Customer Experience News & Trends

Why contact center reps are flaming out

Burn out isn’t what it used to be — and contact center leaders need to prepare staff to avoid or get over the newest challenges they face. Here’s what to watch for and how to help.

Turns out, burnout doesn’t just come in the form of a rep who busts her hump and works tirelessly until she can’t take it anymore. There are at least three types of burnout — listed below — seen in contact center employees, according to new research published in the scientific journal PLOS ONE. And for each type of burnout, there are different coping methods, researchers said.

Service can go south quickly

Burnout is a detriment to any contact center. When reps reach the end of their rope, they’ll likely take on a poor attitude that affects service levels and customer experiences.

Here’s what will surface in your center, how people tend to deal with it — and what leaders can do to help staffers overcome it.

  • Frenetic Burnout is the most common version — the kind we’re all familiar with. Reps have too much on their plates, feeling pressured by too much work, too many obligations and a demanding personal life. They fight back by adopting a negative tone — “Everyone wants too much from me” — and vent to anyone who listens (even customers). To avoid: Meet with reps regularly to review their workload. Find out what burdens them most and discuss how to manage everything.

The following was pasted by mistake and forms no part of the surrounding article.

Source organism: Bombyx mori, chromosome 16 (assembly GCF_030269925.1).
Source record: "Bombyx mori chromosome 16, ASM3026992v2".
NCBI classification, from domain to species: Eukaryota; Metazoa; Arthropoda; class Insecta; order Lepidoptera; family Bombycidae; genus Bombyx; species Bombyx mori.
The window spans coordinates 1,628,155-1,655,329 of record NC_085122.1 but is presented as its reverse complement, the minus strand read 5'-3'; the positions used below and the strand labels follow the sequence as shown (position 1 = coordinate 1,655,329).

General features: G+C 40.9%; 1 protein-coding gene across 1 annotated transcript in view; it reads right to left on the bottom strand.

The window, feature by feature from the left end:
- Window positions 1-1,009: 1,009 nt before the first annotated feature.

• Under-challenged Burnout is on the other end of the spectrum. The reps aren’t getting much satisfaction from their work so they mentally distance themselves from their work, becoming disengaged employees. To avoid: Watch for employees who do little more than go through the motions of their jobs. Offer them more challenging assignments — perhaps larger responsibilities such as heading up a project team, leading training or becoming a customer advocate.
  • Worn-out Burnout is prominent in employees who struggle with the stress of their day-to-day work. Eventually, they may choose to neglect their work because of the stress they’re feeling to do it all. To avoid: Reps who struggle to handle the pressure of their jobs often need additional training to be more efficient.

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